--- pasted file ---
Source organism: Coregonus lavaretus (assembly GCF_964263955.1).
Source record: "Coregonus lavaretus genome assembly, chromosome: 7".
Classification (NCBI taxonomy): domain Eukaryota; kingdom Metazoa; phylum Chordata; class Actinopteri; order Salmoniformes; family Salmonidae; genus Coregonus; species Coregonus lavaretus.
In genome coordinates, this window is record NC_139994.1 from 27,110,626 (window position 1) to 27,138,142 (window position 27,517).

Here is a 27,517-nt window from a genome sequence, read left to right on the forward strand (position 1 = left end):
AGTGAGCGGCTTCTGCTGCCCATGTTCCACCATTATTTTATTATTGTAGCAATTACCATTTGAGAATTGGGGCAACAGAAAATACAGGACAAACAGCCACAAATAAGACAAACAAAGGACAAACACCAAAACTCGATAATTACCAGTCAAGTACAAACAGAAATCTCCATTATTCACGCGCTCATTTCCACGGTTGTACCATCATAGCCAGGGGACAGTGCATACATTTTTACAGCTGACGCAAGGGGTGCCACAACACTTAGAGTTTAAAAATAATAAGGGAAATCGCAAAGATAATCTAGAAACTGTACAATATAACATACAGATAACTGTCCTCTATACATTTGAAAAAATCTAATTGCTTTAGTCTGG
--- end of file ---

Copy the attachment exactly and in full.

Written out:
Source organism: Coregonus lavaretus (assembly GCF_964263955.1).
Source record: "Coregonus lavaretus genome assembly, chromosome: 7".
Classification (NCBI taxonomy): domain Eukaryota; kingdom Metazoa; phylum Chordata; class Actinopteri; order Salmoniformes; family Salmonidae; genus Coregonus; species Coregonus lavaretus.
In genome coordinates, this window is record NC_139994.1 from 27,110,626 (window position 1) to 27,138,142 (window position 27,517).

Here is a 27,517-nt window from a genome sequence, read left to right on the forward strand (position 1 = left end):
AGTGAGCGGCTTCTGCTGCCCATGTTCCACCATTATTTTATTATTGTAGCAATTACCATTTGAGAATTGGGGCAACAGAAAATACAGGACAAACAGCCACAAATAAGACAAACAAAGGACAAACACCAAAACTCGATAATTACCAGTCAAGTACAAACAGAAATCTCCATTATTCACGCGCTCATTTCCACGGTTGTACCATCATAGCCAGGGGACAGTGCATACATTTTTACAGCTGACGCAAGGGGTGCCACAACACTTAGAGTTTAAAAATAATAAGGGAAATCGCAAAGATAATCTAGAAACTGTACAATATAACATACAGATAACTGTCCTCTATACATTTGAAAAAATCTAATTGCTTTAGTCTGG